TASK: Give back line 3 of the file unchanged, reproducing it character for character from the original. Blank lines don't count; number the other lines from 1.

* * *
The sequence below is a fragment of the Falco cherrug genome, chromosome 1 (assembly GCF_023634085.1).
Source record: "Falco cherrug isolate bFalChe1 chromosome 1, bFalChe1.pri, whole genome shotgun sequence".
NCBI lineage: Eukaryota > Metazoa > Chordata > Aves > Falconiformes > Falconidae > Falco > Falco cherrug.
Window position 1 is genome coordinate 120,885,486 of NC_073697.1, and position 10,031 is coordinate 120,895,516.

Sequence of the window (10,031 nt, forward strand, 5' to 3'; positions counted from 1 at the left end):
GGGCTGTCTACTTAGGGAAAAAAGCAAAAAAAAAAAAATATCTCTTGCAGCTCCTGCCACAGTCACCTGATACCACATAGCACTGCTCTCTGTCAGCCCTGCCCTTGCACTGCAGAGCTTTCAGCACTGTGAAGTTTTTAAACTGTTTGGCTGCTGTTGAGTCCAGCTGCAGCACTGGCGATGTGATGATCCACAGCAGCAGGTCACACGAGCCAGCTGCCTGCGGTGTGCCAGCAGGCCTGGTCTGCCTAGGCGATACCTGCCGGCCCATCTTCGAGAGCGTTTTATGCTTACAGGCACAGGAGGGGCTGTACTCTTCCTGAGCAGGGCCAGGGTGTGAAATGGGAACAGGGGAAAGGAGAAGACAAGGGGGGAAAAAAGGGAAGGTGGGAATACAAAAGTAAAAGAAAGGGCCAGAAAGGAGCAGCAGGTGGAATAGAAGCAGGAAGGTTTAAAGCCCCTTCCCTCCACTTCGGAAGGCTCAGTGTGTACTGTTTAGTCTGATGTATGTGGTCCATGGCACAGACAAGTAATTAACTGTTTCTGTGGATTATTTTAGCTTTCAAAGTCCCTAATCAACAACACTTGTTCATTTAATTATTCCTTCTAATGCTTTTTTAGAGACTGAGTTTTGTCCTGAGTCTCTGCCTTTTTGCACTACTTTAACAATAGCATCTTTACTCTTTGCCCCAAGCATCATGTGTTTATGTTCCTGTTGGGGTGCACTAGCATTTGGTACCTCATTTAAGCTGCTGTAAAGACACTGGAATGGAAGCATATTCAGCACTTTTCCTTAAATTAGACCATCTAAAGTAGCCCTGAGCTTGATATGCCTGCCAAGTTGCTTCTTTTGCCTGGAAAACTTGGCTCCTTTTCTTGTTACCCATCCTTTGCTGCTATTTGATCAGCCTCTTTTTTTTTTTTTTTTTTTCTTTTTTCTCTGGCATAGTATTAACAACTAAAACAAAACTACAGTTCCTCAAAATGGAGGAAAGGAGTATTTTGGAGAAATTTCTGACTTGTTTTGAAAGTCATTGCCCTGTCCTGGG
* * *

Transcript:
NCBI lineage: Eukaryota > Metazoa > Chordata > Aves > Falconiformes > Falconidae > Falco > Falco cherrug.